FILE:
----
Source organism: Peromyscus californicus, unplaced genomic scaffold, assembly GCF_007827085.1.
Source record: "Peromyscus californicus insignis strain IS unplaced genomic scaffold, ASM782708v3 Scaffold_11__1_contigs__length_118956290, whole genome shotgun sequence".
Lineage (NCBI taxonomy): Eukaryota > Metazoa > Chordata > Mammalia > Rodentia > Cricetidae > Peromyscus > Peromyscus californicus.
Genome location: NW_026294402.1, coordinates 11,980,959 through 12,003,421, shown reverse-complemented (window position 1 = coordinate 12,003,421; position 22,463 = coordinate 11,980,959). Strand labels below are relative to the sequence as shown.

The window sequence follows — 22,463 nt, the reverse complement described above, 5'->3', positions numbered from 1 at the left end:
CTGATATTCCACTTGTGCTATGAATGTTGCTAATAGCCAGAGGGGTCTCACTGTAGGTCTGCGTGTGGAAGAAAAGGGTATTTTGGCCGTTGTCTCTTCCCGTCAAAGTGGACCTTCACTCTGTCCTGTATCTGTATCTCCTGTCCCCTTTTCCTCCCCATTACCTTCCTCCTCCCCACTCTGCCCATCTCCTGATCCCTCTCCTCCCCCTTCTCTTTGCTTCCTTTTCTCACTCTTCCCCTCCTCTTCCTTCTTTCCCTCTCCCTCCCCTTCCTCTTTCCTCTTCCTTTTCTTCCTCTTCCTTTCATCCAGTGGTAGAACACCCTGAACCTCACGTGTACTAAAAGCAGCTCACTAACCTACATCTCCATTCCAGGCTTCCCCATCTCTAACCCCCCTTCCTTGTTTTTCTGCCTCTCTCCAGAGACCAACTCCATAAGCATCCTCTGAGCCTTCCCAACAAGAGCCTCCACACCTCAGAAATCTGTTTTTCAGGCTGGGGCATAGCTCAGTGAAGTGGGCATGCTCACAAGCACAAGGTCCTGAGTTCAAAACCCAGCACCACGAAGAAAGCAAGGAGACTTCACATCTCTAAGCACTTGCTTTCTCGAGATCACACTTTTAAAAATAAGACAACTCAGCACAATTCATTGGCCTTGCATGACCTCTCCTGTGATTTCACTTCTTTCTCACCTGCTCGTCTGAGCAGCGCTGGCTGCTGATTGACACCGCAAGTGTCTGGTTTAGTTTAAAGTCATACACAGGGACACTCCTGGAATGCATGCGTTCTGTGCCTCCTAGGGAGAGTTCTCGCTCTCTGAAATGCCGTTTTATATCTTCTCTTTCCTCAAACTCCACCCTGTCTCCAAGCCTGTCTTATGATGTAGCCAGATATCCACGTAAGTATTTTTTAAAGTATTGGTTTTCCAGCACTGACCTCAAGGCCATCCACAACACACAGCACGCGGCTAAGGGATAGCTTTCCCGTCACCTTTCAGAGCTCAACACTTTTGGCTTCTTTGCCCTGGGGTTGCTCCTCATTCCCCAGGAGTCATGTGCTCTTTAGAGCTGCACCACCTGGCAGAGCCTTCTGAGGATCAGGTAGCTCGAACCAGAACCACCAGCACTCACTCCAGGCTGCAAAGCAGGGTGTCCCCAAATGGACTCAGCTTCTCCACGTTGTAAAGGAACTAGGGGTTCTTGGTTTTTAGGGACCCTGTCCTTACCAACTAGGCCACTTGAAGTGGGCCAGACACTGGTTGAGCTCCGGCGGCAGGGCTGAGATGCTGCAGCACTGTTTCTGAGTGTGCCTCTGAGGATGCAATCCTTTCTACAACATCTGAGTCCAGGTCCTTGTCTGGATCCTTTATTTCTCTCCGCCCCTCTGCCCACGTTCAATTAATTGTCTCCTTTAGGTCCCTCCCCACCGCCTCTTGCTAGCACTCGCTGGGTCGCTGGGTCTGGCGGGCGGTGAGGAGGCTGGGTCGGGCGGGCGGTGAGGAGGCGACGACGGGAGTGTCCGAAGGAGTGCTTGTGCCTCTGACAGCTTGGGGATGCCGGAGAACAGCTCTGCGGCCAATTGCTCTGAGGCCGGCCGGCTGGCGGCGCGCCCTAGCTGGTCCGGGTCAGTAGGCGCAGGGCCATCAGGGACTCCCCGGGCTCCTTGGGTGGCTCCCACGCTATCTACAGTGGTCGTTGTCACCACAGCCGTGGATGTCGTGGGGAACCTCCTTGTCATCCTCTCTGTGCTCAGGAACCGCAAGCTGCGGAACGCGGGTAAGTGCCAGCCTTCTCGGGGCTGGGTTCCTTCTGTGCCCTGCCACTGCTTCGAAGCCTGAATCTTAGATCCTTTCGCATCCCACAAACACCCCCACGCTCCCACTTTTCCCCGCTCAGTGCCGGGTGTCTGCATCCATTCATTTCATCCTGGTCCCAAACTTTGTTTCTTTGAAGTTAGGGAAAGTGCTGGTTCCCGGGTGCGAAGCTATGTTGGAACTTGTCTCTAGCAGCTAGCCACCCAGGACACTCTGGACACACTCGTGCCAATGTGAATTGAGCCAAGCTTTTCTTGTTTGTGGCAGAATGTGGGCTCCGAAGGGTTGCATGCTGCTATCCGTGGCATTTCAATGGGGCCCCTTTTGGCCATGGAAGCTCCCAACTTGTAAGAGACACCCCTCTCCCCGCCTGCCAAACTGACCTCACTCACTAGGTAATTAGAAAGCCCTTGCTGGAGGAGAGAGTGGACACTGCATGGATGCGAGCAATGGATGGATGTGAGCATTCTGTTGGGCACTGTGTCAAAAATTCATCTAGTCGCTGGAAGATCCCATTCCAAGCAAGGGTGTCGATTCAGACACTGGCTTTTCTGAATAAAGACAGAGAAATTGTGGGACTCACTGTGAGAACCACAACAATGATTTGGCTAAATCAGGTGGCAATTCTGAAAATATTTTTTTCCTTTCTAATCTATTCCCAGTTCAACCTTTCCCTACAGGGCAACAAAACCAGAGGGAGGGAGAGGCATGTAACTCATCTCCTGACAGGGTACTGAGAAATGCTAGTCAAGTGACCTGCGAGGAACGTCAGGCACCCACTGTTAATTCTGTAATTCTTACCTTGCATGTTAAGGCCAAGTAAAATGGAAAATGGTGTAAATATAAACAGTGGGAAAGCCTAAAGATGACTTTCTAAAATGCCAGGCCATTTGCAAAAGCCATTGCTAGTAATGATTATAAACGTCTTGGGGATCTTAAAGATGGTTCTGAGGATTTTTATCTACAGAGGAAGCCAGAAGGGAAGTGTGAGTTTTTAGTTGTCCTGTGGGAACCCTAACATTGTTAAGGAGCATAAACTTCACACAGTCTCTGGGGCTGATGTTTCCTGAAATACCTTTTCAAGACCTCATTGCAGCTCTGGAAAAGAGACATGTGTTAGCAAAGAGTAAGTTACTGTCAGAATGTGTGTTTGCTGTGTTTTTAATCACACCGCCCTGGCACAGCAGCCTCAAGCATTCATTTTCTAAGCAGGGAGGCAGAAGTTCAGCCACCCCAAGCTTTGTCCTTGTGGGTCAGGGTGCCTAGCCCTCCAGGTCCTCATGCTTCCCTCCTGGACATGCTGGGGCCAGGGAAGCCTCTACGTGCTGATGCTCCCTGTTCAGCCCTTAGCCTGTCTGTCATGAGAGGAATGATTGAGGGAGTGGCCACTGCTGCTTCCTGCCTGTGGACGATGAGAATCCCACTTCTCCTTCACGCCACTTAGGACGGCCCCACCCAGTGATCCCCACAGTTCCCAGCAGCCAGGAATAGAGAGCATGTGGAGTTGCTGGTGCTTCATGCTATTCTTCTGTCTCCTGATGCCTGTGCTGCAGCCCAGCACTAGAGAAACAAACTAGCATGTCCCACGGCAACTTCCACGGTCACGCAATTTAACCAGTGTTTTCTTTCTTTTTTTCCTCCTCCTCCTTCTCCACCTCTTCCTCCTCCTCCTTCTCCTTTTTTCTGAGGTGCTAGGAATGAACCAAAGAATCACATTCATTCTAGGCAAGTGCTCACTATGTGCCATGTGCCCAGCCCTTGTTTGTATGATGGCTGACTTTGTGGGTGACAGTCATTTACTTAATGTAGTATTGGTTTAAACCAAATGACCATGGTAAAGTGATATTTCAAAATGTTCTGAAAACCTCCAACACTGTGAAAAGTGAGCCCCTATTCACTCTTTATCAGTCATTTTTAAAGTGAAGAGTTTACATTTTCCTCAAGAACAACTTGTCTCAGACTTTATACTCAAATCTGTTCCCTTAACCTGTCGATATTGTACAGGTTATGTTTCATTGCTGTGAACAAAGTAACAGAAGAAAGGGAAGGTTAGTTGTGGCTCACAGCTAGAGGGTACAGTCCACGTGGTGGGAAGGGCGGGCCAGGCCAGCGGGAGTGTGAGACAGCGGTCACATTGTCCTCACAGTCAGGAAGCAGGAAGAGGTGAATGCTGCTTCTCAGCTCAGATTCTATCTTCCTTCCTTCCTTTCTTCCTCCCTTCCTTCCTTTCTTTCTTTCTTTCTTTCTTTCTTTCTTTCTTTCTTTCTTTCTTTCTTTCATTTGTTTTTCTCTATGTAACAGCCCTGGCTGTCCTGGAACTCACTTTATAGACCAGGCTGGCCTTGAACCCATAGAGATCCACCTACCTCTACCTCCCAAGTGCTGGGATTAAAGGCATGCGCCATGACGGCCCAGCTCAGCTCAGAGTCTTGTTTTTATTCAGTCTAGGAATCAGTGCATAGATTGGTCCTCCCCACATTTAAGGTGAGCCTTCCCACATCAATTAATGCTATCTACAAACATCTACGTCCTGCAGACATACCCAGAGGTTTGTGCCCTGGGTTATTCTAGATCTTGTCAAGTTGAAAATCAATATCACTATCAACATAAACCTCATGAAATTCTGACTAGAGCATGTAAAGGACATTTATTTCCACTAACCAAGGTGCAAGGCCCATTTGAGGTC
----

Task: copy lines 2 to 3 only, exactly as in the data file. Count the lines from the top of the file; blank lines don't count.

Source record: "Peromyscus californicus insignis strain IS unplaced genomic scaffold, ASM782708v3 Scaffold_11__1_contigs__length_118956290, whole genome shotgun sequence".
Lineage (NCBI taxonomy): Eukaryota > Metazoa > Chordata > Mammalia > Rodentia > Cricetidae > Peromyscus > Peromyscus californicus.